Fighter jets are some of the most advanced military aircraft in the world. And they’ve come a long way since the days of World War I and World War II. We now have fifth generation fighters operating in various air arms across the world, and of course the F-35B Lightning II is one of the most incredible in the world. But there are others out there too, such as the awe-inspiring F-22 Raptor. The Lockheed Martin aircraft first flew in September 1997, yet it still feels like yesterday that the aircraft entered service.
Since then, it has become one of the most expensive fighter aircraft ever made. As you might expect. It is only operated by the United States Air Force and is one of the most capable aircraft ever made, and is now considered a critical component of the United States Air Force’s tactical airpower. It’s hardly been the easiest of births either for the F-22, with production of the aircraft terminated in 2009. But it has become one of the capable jet fighters in the world and a core part of the United States military.
Development And Background Of The F-22
The F-22 has hardly had the easiest existence. The idea for the F-22 was first conceived back in 1981, as the US Air Force (USAF) looked for a replacement for its F-15 Eagle and the F-16 Fighting Falcon. The Air Force needed to keep up with new Soviet aircraft of the time as well as the Sukhoi Su-27 Flanker and the Mikoyan MiG-29, two of the most advanced fighters of the time. Companies were then invited to bid on a contract to build the new aircraft, with Lockheed and Northrop becoming the final two.
In the end, between the bidding aircraft and engine manufacturers it was ultimately Lockheed and Pratt & Whitney that won out over Northrop and General Electric. The first F-22 was first revealed in April 1997, and it first took to the skies on September 7th that same year. The new technologies involved with creating the F-22 saw the program incur massive overruns in terms of cost and delays, with the total cost of the program estimated to be around the $67.3 billion mark as the final F-22 left the production line in 2011. Amazingly, the F-35 is cheaper than the F-22 despite its own problems.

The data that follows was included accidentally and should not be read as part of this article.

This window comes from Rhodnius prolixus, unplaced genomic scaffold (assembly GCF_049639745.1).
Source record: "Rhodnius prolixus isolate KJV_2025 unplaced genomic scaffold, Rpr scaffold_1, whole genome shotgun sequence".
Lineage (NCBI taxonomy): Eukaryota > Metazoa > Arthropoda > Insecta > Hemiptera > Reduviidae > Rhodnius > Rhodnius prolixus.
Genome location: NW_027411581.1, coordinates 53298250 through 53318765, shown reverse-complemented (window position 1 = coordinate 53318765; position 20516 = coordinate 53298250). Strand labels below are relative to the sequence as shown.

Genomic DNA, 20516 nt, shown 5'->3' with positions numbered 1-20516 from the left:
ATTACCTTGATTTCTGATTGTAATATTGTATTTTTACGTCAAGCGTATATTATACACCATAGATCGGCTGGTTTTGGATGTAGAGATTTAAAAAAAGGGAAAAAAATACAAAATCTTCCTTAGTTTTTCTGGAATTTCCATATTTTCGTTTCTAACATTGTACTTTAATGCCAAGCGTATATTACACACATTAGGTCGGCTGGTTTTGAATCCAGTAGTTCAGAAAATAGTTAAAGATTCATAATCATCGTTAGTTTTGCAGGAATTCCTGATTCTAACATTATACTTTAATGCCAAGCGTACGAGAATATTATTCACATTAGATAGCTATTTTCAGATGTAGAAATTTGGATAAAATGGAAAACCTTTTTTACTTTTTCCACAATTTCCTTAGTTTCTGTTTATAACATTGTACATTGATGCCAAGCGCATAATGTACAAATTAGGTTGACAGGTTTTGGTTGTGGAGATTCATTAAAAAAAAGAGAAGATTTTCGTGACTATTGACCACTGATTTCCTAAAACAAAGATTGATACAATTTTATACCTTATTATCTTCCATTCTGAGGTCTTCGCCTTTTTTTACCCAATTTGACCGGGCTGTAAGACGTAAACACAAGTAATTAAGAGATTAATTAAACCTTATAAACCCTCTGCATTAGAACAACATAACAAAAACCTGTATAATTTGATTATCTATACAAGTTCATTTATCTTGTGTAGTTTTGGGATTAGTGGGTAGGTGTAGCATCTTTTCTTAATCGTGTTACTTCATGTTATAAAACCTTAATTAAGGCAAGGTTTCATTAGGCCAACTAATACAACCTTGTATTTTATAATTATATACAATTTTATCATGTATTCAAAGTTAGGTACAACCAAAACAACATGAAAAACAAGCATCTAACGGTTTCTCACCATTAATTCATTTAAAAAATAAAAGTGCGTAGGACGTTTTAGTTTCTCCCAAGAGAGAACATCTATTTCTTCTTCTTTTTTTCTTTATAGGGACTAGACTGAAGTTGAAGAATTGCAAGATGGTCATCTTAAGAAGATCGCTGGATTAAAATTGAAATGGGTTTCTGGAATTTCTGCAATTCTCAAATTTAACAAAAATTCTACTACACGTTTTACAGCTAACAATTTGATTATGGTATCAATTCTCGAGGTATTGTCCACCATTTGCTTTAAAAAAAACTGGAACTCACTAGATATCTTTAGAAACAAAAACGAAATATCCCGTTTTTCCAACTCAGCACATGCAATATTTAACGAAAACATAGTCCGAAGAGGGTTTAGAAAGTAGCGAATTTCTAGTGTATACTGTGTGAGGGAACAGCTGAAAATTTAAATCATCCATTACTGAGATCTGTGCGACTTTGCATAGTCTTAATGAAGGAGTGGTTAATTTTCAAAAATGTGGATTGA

The F-22 In USAF Service
It wouldn’t be until December 2005 that the first F-22 was first introduced into US Air Force service. It soon proved its worth during Exercise Northern Edge in June 2006, with 12 F-22s shooting down 108 adversaries in simulate exercises with no losses to themselves. A Red Flag exercise in early 2007 again highlighted the dominance of the F-22, as it maintained air dominance against larger numbers of “rival” F-15s and F-16s and the Raptor was proving itself to be a very reliable aircraft as well. Only one F-22 was “lost” in the simulated exercises.
The F-22 would see its first combat service in September 2014, when it saw usage in the opening strikes of the American-led intervention in Syria, Operation Inherent Resolve. The F-22 would prove its worth by deterring Syrian, Iranian and Russian aircraft from attacking the US-backed Kurdish forces. The F-22 would also see combat use in Afghanistan in 2017, when they flew alongside B-52 bombers to target opium production and storage facilities in Taliban controlled parts of the country. The F-22 has also intercepted various Russian bombers that are spotted near American airspace, including the Tu-95MS and the Tu-160.
Performance Of The F-22
It might have had a troubled beginning, but there can be no questioning the performance of the F-22. The aircraft has two Pratt & Whitney F119-PW-100 augmented turbofans that produced 26,000 lbs of thrust each, which goes up to 35,000 lbs with the afterburner. The Raptor has a total range of 1,800 miles and a maximum speed of 1,500 mph. Which roughly is around Mach 2.25. Thrust vectoring is a key feature of the aircraft, and it can carry various weapons including its Vulcan rotary cannon, Sidewinder missiles and up to 1,000 lbs worth of bombs.
The Future Of The F-22
Despite the advent of the F-35B, the F-22 is likely to see usage with the US Air Force for some time yet. Ultimately, it will be replaced by a sixth-generation fighter, but that is still some years away. And as we have seen in the past with the USAF, they are not afraid to upgrade aircraft to keep them flying for even longer. The F-16 and F-15 are still in USAF service today despite the Raptor being designed and built to replace both aircraft. Despite its troubled beginnings, it is likely there is a lot more to come from the F-22.